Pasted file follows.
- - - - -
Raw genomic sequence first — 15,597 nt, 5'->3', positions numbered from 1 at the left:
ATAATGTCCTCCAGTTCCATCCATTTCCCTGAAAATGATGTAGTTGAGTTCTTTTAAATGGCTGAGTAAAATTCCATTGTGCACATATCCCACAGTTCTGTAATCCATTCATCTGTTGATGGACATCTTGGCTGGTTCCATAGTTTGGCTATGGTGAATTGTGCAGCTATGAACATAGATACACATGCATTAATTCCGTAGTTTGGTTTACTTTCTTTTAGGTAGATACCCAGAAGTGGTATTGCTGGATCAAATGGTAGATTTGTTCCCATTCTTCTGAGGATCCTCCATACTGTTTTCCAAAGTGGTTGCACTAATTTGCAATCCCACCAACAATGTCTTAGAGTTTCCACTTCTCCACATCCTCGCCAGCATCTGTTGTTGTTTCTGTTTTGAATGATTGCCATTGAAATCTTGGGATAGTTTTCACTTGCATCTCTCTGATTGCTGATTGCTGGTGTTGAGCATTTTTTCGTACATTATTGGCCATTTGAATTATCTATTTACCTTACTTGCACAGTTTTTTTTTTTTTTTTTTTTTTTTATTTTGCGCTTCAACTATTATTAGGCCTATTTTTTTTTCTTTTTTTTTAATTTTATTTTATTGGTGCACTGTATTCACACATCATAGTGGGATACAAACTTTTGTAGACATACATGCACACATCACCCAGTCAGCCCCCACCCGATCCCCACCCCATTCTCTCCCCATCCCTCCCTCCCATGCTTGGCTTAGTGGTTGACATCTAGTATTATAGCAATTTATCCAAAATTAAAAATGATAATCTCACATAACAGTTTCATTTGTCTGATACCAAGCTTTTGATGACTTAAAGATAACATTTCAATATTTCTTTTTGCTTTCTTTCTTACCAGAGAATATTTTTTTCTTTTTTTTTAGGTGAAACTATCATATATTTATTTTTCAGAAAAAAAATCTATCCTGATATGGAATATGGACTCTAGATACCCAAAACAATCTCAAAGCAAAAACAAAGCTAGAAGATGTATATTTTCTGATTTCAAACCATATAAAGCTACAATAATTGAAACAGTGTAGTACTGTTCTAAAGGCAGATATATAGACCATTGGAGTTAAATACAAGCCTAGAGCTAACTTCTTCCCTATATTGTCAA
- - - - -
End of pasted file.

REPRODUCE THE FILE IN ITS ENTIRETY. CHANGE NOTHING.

Raw genomic sequence first — 15,597 nt, 5'->3', positions numbered from 1 at the left:
ATAATGTCCTCCAGTTCCATCCATTTCCCTGAAAATGATGTAGTTGAGTTCTTTTAAATGGCTGAGTAAAATTCCATTGTGCACATATCCCACAGTTCTGTAATCCATTCATCTGTTGATGGACATCTTGGCTGGTTCCATAGTTTGGCTATGGTGAATTGTGCAGCTATGAACATAGATACACATGCATTAATTCCGTAGTTTGGTTTACTTTCTTTTAGGTAGATACCCAGAAGTGGTATTGCTGGATCAAATGGTAGATTTGTTCCCATTCTTCTGAGGATCCTCCATACTGTTTTCCAAAGTGGTTGCACTAATTTGCAATCCCACCAACAATGTCTTAGAGTTTCCACTTCTCCACATCCTCGCCAGCATCTGTTGTTGTTTCTGTTTTGAATGATTGCCATTGAAATCTTGGGATAGTTTTCACTTGCATCTCTCTGATTGCTGATTGCTGGTGTTGAGCATTTTTTCGTACATTATTGGCCATTTGAATTATCTATTTACCTTACTTGCACAGTTTTTTTTTTTTTTTTTTTTTTTTATTTTGCGCTTCAACTATTATTAGGCCTATTTTTTTTTCTTTTTTTTTAATTTTATTTTATTGGTGCACTGTATTCACACATCATAGTGGGATACAAACTTTTGTAGACATACATGCACACATCACCCAGTCAGCCCCCACCCGATCCCCACCCCATTCTCTCCCCATCCCTCCCTCCCATGCTTGGCTTAGTGGTTGACATCTAGTATTATAGCAATTTATCCAAAATTAAAAATGATAATCTCACATAACAGTTTCATTTGTCTGATACCAAGCTTTTGATGACTTAAAGATAACATTTCAATATTTCTTTTTGCTTTCTTTCTTACCAGAGAATATTTTTTTCTTTTTTTTTAGGTGAAACTATCATATATTTATTTTTCAGAAAAAAAATCTATCCTGATATGGAATATGGACTCTAGATACCCAAAACAATCTCAAAGCAAAAACAAAGCTAGAAGATGTATATTTTCTGATTTCAAACCATATAAAGCTACAATAATTGAAACAGTGTAGTACTGTTCTAAAGGCAGATATATAGACCATTGGAGTTAAATACAAGCCTAGAGCTAACTTCTTCCCTATATTGTCAA